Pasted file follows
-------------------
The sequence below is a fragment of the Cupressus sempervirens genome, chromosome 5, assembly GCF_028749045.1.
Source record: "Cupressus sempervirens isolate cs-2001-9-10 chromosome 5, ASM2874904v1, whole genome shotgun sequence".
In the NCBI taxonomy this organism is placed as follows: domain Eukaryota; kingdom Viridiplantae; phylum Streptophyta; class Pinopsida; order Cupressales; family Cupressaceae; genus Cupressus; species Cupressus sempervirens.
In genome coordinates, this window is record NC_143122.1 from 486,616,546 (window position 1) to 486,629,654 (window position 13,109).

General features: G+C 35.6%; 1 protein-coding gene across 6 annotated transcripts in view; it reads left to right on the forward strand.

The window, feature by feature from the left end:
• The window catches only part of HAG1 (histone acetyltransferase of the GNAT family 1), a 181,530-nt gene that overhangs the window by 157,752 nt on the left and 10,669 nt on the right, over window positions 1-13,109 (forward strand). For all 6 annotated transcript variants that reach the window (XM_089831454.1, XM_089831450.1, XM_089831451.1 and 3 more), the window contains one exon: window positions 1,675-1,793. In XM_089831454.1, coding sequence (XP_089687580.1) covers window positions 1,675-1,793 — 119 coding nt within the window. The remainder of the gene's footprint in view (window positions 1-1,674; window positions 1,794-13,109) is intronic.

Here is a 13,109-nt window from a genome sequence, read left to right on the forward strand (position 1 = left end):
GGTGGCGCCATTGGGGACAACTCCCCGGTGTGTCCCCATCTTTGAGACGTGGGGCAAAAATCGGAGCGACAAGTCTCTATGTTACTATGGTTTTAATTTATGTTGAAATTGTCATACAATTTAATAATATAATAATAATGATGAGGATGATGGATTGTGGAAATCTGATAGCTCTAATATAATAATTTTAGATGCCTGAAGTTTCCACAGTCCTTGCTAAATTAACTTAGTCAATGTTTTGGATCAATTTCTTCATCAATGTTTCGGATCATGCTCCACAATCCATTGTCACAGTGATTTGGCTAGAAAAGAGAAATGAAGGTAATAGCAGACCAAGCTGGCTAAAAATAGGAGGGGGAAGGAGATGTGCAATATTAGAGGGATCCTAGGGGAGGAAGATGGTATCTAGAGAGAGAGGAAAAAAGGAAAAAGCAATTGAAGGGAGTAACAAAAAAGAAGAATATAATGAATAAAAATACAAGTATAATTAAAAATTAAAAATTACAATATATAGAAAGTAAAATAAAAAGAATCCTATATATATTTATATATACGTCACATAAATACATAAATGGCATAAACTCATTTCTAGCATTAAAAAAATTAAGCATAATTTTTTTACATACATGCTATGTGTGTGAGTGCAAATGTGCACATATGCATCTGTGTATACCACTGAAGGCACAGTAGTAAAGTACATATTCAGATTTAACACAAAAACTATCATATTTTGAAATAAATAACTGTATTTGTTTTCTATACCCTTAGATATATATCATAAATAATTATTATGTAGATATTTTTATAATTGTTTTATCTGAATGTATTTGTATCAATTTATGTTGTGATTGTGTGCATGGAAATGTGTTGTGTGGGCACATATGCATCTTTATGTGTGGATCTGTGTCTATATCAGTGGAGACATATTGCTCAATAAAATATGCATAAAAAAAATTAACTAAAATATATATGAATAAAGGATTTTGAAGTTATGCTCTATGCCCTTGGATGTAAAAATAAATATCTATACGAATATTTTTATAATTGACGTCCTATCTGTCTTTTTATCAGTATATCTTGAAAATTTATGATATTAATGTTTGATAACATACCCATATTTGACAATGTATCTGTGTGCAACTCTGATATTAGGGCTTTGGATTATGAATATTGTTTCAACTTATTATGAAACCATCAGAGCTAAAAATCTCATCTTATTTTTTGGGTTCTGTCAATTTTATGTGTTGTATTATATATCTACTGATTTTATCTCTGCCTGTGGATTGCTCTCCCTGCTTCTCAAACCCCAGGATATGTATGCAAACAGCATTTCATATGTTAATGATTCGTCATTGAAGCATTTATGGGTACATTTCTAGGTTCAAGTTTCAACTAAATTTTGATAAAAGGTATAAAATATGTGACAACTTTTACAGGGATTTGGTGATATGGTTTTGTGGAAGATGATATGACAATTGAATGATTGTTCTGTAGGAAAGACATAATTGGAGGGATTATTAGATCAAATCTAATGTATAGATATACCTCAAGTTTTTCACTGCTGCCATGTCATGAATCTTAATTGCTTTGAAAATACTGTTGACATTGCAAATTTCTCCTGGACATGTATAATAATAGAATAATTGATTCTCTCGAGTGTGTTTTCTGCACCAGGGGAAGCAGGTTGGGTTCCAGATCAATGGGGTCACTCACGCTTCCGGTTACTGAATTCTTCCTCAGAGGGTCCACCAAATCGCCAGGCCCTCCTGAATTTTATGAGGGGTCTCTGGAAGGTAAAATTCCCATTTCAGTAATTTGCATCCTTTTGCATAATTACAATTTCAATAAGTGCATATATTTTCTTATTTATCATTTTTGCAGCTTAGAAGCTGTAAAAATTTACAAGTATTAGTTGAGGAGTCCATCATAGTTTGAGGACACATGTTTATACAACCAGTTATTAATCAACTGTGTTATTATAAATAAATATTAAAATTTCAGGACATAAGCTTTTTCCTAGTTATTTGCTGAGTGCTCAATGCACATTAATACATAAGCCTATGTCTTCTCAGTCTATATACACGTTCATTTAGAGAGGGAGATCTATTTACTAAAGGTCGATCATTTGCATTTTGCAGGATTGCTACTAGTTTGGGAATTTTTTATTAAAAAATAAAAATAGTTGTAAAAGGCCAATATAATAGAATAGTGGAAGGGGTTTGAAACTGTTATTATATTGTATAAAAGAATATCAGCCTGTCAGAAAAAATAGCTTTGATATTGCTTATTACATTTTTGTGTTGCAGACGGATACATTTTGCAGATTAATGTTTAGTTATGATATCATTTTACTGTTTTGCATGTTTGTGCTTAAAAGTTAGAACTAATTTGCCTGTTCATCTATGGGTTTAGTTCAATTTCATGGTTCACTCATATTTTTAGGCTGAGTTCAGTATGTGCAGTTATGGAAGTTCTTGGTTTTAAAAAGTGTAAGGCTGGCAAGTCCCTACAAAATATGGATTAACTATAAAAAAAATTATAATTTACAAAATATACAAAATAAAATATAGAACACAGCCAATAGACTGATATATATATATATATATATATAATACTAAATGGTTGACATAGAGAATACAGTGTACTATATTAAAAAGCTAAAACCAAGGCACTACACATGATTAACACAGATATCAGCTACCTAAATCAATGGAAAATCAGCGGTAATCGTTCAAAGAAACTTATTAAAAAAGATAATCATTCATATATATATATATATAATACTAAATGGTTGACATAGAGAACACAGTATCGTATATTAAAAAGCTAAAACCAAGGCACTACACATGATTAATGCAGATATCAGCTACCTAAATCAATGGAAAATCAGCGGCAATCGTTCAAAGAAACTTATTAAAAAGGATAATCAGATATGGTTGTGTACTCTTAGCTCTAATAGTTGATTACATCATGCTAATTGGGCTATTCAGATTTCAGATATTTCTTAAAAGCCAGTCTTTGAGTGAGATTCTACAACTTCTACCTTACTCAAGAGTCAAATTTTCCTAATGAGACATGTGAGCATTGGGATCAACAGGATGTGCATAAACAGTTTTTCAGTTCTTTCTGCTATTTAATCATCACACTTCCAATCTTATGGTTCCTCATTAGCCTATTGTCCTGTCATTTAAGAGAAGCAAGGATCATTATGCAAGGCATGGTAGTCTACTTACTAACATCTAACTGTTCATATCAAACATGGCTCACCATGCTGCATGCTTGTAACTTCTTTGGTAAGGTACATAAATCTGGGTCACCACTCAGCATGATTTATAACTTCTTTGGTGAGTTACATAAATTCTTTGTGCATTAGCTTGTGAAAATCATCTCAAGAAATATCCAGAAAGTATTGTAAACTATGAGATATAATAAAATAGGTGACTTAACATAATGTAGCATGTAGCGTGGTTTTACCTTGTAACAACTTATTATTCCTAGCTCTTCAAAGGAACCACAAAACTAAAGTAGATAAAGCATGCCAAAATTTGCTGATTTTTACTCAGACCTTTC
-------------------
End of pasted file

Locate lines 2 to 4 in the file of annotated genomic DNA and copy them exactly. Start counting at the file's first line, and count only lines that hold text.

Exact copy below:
Source record: "Cupressus sempervirens isolate cs-2001-9-10 chromosome 5, ASM2874904v1, whole genome shotgun sequence".
In the NCBI taxonomy this organism is placed as follows: domain Eukaryota; kingdom Viridiplantae; phylum Streptophyta; class Pinopsida; order Cupressales; family Cupressaceae; genus Cupressus; species Cupressus sempervirens.
In genome coordinates, this window is record NC_143122.1 from 486,616,546 (window position 1) to 486,629,654 (window position 13,109).